PUP Architects Create a Cozy Community Space for a London Urban Farm
The firm’s renovation of Surrey Docks Farm aims to generate new streams of income and enhance programming areas.
Standing at the center of Surrey Docks Farm, amid clucking hens, snorting pigs, and honking geese, you might forget that you’re in the heart of London. Walk to the side that backs onto the river, and you’ll be immediately reminded—across the water stand the skyscrapers of Canary Wharf, former docklands that were transformed into a business district in the 1990s.
A few years before all that, Surrey Docks Farm was set up on this 2.2 acre site in southeast London and has since become a focal point for the local community, hosting school visits, youth clubs, cooking and language classes, and projects for adults with learning difficulties, as well as selling fresh produce through its shop. A recent million-dollar refurbishment of the venue by PUP Architects aims to help it better fulfill this role, and forges a path for new streams of income by equipping it with a freshly renovated hall for classes and events and a tower with office and meeting space.
The project was largely funded under the Section 106 planning law, which obliges new-build developers to make a financial contribution towards local infrastructure. When the architects took on the job, the outdoor space outside the community hall was overgrown and the attached tower had sat unused after a fire a decade ago. The architects’ strategy was to not only improve the interior but to rethink the exterior, to convert the outdoor space and riverside path into a new, welcoming front entrance for the farm. “There’s a lot of footfall here, with people cycling, running, and walking past, but it felt like the back of the farm and people [weren’t] sure if they were allowed to come in,” says practice director Chloë Leen.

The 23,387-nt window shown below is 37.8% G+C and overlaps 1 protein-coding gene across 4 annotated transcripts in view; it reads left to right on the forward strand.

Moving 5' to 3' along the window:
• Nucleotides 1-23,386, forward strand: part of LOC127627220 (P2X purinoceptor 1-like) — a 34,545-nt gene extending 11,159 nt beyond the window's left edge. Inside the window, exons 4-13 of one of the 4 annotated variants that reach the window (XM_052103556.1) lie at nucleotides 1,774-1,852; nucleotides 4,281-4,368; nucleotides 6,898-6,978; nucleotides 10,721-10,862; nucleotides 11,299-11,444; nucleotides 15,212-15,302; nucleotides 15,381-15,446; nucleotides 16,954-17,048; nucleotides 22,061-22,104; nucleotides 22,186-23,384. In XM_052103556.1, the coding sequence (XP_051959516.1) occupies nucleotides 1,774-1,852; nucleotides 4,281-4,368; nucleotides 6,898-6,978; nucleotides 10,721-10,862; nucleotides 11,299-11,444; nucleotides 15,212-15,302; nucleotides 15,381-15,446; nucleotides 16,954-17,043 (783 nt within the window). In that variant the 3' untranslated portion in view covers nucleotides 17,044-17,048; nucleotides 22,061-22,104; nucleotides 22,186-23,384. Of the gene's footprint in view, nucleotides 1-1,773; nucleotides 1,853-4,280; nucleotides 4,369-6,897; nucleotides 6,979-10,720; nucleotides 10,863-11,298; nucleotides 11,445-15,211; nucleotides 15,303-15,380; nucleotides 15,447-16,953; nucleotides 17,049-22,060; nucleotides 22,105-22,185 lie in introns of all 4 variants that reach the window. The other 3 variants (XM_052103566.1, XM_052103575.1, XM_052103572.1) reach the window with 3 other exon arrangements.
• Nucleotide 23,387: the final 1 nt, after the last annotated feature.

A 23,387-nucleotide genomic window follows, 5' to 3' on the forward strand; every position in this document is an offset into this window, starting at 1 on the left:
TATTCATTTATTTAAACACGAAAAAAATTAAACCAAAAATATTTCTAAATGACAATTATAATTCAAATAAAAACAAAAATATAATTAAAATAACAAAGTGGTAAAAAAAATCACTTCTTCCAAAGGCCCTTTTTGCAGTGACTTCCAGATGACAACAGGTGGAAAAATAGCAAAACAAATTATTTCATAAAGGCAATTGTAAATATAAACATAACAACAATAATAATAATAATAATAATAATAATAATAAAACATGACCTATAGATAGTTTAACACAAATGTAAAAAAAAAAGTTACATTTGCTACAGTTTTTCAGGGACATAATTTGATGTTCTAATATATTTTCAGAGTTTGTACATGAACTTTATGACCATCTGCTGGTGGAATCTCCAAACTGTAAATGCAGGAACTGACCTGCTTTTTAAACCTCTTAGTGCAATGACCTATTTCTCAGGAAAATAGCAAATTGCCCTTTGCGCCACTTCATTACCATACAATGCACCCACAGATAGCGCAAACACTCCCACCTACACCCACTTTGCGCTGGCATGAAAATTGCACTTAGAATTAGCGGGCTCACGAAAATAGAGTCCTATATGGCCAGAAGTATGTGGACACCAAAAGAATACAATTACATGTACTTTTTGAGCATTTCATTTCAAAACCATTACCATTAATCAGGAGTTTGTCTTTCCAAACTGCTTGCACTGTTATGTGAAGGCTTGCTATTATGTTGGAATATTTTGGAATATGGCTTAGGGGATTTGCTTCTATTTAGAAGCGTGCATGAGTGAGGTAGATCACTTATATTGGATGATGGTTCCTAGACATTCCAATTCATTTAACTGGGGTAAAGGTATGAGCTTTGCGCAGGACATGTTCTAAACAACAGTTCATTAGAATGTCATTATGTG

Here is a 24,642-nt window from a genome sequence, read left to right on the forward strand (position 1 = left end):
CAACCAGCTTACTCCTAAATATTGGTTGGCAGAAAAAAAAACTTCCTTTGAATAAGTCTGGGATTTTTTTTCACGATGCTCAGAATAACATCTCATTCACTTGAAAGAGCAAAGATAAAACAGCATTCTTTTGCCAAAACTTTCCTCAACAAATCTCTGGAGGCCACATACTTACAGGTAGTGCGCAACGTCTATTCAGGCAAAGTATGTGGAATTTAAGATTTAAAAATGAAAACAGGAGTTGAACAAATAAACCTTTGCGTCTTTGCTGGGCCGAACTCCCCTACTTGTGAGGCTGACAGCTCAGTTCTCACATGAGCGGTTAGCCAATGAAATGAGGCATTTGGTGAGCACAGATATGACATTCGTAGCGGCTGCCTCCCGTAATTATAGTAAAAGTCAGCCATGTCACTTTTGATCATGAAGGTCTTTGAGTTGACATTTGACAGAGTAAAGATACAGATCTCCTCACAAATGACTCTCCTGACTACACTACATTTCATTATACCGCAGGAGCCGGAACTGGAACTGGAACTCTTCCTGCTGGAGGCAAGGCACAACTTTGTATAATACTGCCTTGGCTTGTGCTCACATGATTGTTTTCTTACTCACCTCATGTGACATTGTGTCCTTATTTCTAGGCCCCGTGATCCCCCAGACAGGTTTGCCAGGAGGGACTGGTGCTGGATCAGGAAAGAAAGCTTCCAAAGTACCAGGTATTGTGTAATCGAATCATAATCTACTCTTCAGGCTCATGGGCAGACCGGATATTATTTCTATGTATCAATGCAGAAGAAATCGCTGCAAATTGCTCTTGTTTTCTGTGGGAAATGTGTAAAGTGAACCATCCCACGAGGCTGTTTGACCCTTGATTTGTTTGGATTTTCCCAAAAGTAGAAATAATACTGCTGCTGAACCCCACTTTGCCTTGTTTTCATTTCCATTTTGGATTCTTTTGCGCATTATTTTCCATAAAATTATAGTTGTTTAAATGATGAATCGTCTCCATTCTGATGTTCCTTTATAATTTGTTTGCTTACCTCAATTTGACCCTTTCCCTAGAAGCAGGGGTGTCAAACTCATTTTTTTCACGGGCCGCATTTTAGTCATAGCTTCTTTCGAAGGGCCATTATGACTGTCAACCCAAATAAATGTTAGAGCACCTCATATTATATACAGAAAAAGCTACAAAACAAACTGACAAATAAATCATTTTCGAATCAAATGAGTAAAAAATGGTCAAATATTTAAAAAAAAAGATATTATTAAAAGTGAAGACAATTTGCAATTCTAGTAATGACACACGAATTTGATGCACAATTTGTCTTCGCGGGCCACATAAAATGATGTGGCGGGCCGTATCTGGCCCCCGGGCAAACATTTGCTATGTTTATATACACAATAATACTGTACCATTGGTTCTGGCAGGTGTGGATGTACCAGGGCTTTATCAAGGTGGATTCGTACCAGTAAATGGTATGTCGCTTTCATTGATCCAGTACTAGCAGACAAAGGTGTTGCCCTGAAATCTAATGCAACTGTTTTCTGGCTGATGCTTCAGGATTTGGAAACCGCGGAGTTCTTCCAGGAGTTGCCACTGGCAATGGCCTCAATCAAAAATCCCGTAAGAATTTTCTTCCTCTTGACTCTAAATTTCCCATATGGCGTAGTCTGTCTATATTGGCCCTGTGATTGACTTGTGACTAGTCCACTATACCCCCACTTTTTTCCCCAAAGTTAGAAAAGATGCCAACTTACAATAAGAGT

PUP Architects’ interventions are sensitive and strategic, with a simple, warm palette of materials that sets galvanized steel, concrete, pine, and Douglas fir against reused brick and granite. The community hall now has a glass-clad orangery at the back, creating a transition between indoors and outdoors, and a teaching kitchen and catering space on one side. The patio has seating and plants, as well as space for barbecues. And an attractive new light-filled restroom block, attached to an existing building, means users need not enter the farm itself during external events.
The tower’s interior is wooden and cozy, with river views at each level. Equipped with desks and a kitchenette, the second floor holds the new farm office, while the top floor offers meeting space for staff use and for hire. The building’s black, tar-painted wooden cladding is a nod to Sussex and Kent barns, as well as the site’s history as a timber wharf and shipyard. “The farm was a bit wary of having it clad all in black,” Lee explains. The architects persuaded them that it would give the building a sense of newness, and echo the black wooden panel that runs along the side of the structures surrounding the central courtyard.
As the tower is the farm’s landmark building, it is topped by a golden weathervane in the shape of an Oxford Sandy and Black pig, a rare breed that lives on the farm—a small indulgence in an otherwise light-touch, minimal redesign.
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